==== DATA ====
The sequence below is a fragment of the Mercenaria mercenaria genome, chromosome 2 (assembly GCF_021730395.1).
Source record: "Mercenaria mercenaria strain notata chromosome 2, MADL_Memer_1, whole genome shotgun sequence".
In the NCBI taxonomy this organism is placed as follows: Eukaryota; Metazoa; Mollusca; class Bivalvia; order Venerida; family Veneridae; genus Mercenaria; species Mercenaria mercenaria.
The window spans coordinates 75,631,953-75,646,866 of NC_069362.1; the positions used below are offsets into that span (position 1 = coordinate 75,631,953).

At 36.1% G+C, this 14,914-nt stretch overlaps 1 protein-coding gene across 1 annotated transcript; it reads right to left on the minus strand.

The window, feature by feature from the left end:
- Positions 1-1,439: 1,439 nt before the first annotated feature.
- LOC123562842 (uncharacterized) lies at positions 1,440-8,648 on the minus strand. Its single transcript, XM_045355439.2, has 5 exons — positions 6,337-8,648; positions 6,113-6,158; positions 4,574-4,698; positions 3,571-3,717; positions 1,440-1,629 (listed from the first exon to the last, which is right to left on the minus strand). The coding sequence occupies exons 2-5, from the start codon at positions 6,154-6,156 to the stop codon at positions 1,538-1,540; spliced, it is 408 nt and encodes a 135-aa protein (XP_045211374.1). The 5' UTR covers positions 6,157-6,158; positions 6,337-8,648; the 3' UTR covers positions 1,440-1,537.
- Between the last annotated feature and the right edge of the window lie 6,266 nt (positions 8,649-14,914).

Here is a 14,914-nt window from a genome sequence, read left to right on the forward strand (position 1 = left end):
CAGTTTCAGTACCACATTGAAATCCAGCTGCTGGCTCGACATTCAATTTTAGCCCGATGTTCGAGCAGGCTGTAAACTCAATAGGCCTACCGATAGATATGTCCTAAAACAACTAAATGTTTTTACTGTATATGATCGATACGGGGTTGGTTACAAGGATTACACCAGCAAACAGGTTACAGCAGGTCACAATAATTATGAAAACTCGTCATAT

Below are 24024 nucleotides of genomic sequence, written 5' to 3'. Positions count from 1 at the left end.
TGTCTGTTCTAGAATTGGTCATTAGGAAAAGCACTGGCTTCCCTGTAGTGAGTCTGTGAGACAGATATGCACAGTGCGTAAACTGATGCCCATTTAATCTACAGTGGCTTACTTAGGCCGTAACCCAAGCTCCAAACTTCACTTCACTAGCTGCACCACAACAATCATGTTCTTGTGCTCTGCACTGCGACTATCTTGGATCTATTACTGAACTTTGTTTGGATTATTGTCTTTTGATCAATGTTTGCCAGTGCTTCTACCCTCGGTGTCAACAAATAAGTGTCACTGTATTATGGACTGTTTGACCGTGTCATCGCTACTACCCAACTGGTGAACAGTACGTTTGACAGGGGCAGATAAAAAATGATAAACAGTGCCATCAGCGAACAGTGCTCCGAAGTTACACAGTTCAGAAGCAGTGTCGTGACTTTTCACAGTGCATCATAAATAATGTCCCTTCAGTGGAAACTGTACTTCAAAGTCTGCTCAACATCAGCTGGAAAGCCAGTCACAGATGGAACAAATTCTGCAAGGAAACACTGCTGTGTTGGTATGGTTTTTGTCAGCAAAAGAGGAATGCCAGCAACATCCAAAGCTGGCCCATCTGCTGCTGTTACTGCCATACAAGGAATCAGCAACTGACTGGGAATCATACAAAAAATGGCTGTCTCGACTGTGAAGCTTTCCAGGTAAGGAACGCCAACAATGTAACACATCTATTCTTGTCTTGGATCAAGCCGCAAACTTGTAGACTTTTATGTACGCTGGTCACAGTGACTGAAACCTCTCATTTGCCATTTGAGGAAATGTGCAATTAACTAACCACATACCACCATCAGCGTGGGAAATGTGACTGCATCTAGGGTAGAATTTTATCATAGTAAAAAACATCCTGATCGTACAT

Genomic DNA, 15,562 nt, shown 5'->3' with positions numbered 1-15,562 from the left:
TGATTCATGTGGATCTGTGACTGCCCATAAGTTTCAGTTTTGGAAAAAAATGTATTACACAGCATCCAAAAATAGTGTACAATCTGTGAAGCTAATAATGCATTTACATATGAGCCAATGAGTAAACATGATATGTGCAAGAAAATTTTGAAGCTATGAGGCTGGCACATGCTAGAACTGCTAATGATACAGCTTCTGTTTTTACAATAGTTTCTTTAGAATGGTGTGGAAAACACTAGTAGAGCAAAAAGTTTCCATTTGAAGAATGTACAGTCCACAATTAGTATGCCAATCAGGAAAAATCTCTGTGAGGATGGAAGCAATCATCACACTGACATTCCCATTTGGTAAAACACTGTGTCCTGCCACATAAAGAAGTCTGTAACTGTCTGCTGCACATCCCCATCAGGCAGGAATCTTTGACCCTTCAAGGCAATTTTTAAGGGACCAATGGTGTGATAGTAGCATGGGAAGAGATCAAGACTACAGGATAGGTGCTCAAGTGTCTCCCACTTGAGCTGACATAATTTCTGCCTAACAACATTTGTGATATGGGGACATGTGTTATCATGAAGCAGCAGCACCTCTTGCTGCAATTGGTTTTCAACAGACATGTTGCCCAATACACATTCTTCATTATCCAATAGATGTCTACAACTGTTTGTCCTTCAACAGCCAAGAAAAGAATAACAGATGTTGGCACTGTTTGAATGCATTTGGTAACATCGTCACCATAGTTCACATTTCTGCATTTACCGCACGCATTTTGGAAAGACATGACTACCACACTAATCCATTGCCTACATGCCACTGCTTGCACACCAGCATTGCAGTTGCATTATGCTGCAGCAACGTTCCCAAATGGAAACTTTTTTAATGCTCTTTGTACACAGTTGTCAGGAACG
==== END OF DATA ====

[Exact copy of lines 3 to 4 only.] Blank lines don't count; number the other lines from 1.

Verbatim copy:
In the NCBI taxonomy this organism is placed as follows: Eukaryota; Metazoa; Mollusca; class Bivalvia; order Venerida; family Veneridae; genus Mercenaria; species Mercenaria mercenaria.
The window spans coordinates 75,631,953-75,646,866 of NC_069362.1; the positions used below are offsets into that span (position 1 = coordinate 75,631,953).